Use of methods like dynamic bidding is still part of the hangover from the dot-com days, when pricing was out of control, adds Kundred. But at the prices some clients want, and some agencies are willing to stoop to, Kundred wonders if agencies will be able to find people who will be excited to work for that kind of client.
"There are so many intangibles with our business," adds Golin. "When you are looking for an agency, you are looking for a partner. And this is a hell of a way to start a partnership."
Procurement certainly plays a larger role in agency choice today than it once did. But it generally works best when it's integrated into the overall review team and not leading the review, adds Golin. When it does, it's a slap in the face to the corporate communications team because it relegates the in-house people - not just the firm - to the periphery when it comes to decision-making.
And that lessens the reputation of PR in the eyes of the client's executives, including their own PR people, says Cody.
And that is why in-house people are the first line of defense, he argues. They are the ones who need to stand up and establish the importance of PR in the eyes of their CEOs.
The review process works best when communications is the driver and procurement is along for the ride as an adviser, says Peter Debreceny, VP of corporate relations at Allstate Insurance and a VP with the Arthur W. Page Society. Procurement brings rigor to the process, makes sure the RFP is comprehensive, and helps provide structure.
But he doesn't believe that procurement should lead the process "because you can end up with the wrong vendor. It could be a vendor you like, but if their bid is low, they might not be charging enough money to run their business properly."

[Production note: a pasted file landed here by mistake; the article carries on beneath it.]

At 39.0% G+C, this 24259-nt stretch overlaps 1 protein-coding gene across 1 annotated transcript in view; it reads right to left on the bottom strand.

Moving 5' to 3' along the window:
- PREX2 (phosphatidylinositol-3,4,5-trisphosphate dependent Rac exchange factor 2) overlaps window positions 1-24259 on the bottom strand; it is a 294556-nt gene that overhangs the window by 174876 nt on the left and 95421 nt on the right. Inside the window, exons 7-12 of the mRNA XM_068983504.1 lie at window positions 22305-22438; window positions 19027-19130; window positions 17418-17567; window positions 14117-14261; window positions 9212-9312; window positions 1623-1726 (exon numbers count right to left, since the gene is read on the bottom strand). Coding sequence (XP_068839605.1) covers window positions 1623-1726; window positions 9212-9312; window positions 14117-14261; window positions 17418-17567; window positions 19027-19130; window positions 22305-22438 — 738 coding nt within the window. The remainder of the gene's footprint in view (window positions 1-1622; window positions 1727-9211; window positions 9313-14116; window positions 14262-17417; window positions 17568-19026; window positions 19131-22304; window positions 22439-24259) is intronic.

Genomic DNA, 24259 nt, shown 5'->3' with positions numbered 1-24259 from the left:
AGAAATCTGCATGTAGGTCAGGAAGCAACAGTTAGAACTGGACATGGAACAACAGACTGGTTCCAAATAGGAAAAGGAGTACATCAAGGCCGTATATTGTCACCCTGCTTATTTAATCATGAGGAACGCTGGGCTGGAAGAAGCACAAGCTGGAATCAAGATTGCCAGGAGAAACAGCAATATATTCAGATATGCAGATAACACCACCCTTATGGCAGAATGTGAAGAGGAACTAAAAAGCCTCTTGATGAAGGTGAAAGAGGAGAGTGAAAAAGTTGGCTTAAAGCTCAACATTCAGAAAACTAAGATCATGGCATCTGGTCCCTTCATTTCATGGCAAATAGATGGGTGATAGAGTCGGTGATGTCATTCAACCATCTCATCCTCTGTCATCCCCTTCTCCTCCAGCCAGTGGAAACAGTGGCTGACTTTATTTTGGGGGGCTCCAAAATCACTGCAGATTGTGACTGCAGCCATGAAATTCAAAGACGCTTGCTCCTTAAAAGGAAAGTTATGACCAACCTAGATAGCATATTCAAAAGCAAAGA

Communications people need to reach out to their procurement counterparts to make sure they understand that PR is not a commodity, and that much of the intangible nature of PR is more important than the lowest hourly rate.
"If you're buying solely on price, you will inevitably end up with the wrong supplier," adds Debreceny. "There is a relationship between quality and price."
Kundred blames agencies that are willing to drop their prices into low ranges. He says the economics are similar from agency to agency, and that agencies are shortchanging themselves and their other clients if they are willing to bid low for a particular client. Agencies need to refuse to participate in such procurement.
J. Francisco Escobar, whose firm, JFE International Consultants, provides marketing relationship-management services, says PR agencies and in-house PR people suffer from the same problem: They never say no. And in order to stand up to procurement, and to point out that the best cost isn't necessarily the best value, PR people need to start saying no.
"We need to see the industry come out and say, 'We don't support this,'" says Escobar, adding that industry associations are reluctant to take that kind of stand, as they don't know if 100% of their membership supports it.
Kathy Cripps, president of the Council of PR Firms, says the council advocates working with "enlightened" procurement people who are focused on the end value and will ensure fairness during the process.
But as agencies hungry for new business pursue opportunities, there's a big difference between saying "take a stand" in theory and doing so during an actual search. Thus, the industry would be wise to speak truth to procurement as a whole, and not just when it's easy.
"If our own culture and style is not right for the client, that's fine; They shouldn't hire us," says Golin. "But they're never going to know that if they're looking at just numbers. That's a stupid way to do things."